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Osama, Fallen Star
Crix nix Qaeda pix.


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In Lahore Pakistan you can also still get Osama bin Laden cologne, though sales have never matched the hype the product generated in its 2002 rollout. The Karachi Dawn reports that bin Laden t-shirts are no longer a hot item in Islamabad; at 300 rupees (about $5.00) they may be overpriced for the locals, and apparently only Western tourists buy them, as conversation pieces. (Though the five-cent bag of Arafat chips is very affordable for the prospective martyr with the munchies.) Meanwhile the Saudi-owned London-based newspaper Al-Sharq al-Awsat published a scathing critique of the latest al Qaeda video, calling it boring and lackluster, and saying that the terror group’s image in the media has “retreated to the point where it is almost pitiful.” Their solution? More screen time for Zarqawi, the supporting player who is gradually stealing the show.

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What does an evil genius have to do to get a little respect? I have written about this before, the unwillingness of the world to take the terror mastermind seriously any more. In part, it is Osama’s fault. Would you have wagered money in September 2001 that by 2005 al Qaeda would not have executed another major terror attack inside the U.S.? The group made many threats of course, but was never able to back them up, creating an unbridgeable credibility gap.

Sometimes we underrate Osama to our detriment. It has become a knee-jerk response from Western analysts to attribute new terror attacks to any group but al Qaeda, and to recite the mantra that bin Laden is marginalized, his network operates without him, we’re facing al Qaeda 2.0, or 3.0, that there is no possible way Osama constitutes a threat. We heard a lot of this immediately following the July 7 London bombings for example; but many learned experts had to beat a retreat when it turned out the ringleaders had recently returned from a trip to Pakistan, and especially after al Qaeda obligingly released their suicide videos. Looks like Osama’s network is a little more sophisticated than some experts want to believe.

Whether or not bin Laden is still running the show, he surely wants to be, and must spend a lot of his time figuring out ways to stay in charge. He does not have much else to do with his time, and, anyway, control is important to people bent on world domination. He has shown that he is not someone you would want to cross. Former al Qaeda chief spokesman Sulieman abu Gaith vanished in 2002 after a terror attack on Marines in Kuwait–the perpetrators had lavished praise on Gaith as their inspiration, but never mentioned the corporate chairman. Bad move. Some say abu Gaith is in hiding in Iran–perhaps, if he is lucky.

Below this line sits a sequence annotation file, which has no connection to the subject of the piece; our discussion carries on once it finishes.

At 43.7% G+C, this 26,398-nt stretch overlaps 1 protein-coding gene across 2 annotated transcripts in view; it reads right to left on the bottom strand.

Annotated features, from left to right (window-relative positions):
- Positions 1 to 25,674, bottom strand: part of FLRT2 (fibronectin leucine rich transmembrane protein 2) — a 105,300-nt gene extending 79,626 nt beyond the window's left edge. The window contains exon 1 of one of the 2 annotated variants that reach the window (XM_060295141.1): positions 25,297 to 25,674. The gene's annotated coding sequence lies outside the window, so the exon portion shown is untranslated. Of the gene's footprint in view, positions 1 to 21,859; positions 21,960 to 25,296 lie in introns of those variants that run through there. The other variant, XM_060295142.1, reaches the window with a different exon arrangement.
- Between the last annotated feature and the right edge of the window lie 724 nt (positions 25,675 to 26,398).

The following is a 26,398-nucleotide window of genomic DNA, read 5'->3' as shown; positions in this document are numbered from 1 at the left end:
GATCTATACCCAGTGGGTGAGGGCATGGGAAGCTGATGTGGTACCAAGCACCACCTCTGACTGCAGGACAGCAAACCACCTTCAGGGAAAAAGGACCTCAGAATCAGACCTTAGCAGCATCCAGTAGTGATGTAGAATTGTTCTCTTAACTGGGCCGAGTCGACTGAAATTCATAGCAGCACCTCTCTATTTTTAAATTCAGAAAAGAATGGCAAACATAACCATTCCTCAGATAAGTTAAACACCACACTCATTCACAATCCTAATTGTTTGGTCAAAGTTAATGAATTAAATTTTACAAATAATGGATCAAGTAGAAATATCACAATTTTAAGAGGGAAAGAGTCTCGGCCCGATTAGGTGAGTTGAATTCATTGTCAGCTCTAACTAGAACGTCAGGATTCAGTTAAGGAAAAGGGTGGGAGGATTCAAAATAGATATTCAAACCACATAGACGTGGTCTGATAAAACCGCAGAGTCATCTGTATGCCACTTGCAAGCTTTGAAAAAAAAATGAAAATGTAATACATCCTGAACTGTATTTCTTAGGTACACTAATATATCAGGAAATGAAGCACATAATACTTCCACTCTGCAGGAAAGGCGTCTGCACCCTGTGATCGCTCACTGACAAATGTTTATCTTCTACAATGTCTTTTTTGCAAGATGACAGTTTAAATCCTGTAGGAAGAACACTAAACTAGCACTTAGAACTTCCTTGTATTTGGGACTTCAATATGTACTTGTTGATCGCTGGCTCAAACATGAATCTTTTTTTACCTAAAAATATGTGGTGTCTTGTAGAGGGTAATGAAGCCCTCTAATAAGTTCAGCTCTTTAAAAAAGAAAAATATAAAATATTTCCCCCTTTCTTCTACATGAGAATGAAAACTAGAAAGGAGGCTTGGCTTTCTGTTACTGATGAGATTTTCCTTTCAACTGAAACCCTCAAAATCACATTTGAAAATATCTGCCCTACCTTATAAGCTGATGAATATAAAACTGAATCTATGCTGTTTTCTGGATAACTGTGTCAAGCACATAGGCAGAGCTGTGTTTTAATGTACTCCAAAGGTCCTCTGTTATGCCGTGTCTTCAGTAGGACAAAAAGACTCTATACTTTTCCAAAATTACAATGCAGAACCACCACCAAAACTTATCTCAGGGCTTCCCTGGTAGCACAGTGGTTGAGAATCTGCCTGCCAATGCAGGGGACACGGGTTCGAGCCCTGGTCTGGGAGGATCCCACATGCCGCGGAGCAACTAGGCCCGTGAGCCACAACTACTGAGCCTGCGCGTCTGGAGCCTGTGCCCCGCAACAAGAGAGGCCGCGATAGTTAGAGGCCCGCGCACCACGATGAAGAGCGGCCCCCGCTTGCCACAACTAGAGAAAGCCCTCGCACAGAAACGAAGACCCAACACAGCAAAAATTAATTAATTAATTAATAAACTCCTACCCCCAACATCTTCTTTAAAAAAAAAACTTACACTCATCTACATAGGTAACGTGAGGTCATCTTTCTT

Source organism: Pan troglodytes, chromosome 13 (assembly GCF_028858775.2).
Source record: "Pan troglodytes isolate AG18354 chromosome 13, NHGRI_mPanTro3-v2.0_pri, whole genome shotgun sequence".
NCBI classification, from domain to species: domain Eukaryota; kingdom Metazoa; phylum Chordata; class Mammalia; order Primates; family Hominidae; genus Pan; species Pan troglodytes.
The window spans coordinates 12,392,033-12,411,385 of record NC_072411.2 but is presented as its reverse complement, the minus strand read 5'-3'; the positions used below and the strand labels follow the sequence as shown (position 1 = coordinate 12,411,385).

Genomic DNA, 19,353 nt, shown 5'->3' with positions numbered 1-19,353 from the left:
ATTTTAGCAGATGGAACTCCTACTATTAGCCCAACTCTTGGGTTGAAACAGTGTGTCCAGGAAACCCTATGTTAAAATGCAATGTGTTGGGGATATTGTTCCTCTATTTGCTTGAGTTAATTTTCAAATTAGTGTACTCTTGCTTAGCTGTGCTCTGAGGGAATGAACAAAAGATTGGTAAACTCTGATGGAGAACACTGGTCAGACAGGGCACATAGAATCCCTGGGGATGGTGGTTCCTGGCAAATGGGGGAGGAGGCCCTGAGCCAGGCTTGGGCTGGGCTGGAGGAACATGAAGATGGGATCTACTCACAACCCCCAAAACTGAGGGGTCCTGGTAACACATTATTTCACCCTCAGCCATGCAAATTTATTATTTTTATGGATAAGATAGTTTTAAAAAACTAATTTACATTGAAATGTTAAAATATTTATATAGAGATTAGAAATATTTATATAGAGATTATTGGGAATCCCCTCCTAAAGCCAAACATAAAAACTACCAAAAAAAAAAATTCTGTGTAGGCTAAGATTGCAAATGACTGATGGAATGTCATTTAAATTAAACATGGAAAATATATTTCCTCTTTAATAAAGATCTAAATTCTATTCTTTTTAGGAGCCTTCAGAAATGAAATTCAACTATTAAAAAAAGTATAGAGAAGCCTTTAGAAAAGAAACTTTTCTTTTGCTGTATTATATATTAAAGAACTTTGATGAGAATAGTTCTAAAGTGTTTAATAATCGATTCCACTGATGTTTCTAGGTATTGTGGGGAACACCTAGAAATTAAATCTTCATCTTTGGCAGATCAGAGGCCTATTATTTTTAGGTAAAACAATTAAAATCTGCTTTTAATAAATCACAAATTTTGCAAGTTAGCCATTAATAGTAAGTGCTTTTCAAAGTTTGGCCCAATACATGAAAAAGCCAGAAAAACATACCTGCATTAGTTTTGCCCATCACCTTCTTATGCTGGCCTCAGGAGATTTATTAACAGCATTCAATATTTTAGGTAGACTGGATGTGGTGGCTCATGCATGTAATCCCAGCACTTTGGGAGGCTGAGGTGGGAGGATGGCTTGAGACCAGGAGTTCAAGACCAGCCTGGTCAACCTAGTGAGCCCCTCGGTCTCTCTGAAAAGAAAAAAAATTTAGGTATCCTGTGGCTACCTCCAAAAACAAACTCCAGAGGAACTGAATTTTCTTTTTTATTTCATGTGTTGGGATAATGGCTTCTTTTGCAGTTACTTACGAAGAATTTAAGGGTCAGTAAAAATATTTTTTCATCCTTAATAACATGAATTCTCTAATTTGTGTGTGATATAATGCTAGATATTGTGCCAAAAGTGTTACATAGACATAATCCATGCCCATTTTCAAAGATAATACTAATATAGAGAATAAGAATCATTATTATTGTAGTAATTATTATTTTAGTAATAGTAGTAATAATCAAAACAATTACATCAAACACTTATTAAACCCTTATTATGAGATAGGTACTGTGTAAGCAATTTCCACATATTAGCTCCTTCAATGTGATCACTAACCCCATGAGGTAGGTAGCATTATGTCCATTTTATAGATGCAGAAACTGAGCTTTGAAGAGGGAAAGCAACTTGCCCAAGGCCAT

Zarqawi, Osama’s emir in Iraq, spends a lot of time praising Osama, every chance he gets. He would not do that if he did not either feel some sort of loyalty, a degree of threat, or have other reasons for wanting to be perceived publicly to be on the team. Likewise, lately there have been more branches of the al Qaeda franchise incorporating the brand in their name. Al Qaeda of the Land of the Two Rivers (Iraq), al Qaeda of Syria, Saudi al Qaeda, Somali al Qaeda, and, of course, al Qaeda Classic. In the past, Osama advised his followers to come up with a variety of names, and to make pronouncements under many assumed identities, to introduce noise in our analytical systems and make the threat seem greater than it was. Now the guidance is, support the brand, raise the corporate profile, and talk up the name. That is not a sign of strength.

If we assume that Osama aches to be taken seriously, we can also assume that he is very frustrated in his current situation, holed up in the tribal zone along the Afghan/Pakistan border, moving from hideout to hideout, and relying on low-tech communications to keep tabs on his network. The Pakistanis claim he is isolated and ineffective. The events of the summer may have proven otherwise, but it is still good to say it, because it will get back to him (we know al Qaeda has a media department that follows their clippings) and perhaps goad Osama into making a mistake. After all, he has to come out sometime. He cannot stay holed up forever and remain relevant. This guy wants the world to think he is the Mahdi, the Muslim messiah, and you cannot rouse the faithful locked in a windowless room or crouching in the back of a Toyota pickup. Some day he will have to make a personal appearance, hopefully looking more inspiring than he did in his recent videos, which had the production values of a public-access channel.

There are some signs of stirring. The Egyptian Shbabmisr website is running a six-part serial of what it claims to be an interview with Osama from July, 2005. And Monday saw the premier of the Voice of the Caliphate (Sout Al-Khilafa) web newscast–16 minutes of unedited terrorist propaganda with a lead-in that resembles a very bad science-fiction film. But while Zarqawi was on the screen half the time, Osama was not mentioned at all. That could be bad news for Zarqawi if it triggers the boss’ envy. Maybe they will have bin Laden do a guest shot, to plug his next project. I am sure they could book him; he is not exactly fighting off the offers.

James S. Robbins is senior fellow in national-security affairs at the American Foreign Policy Council, a trustee for the Leaders for Liberty Foundation, and an NRO contributor.



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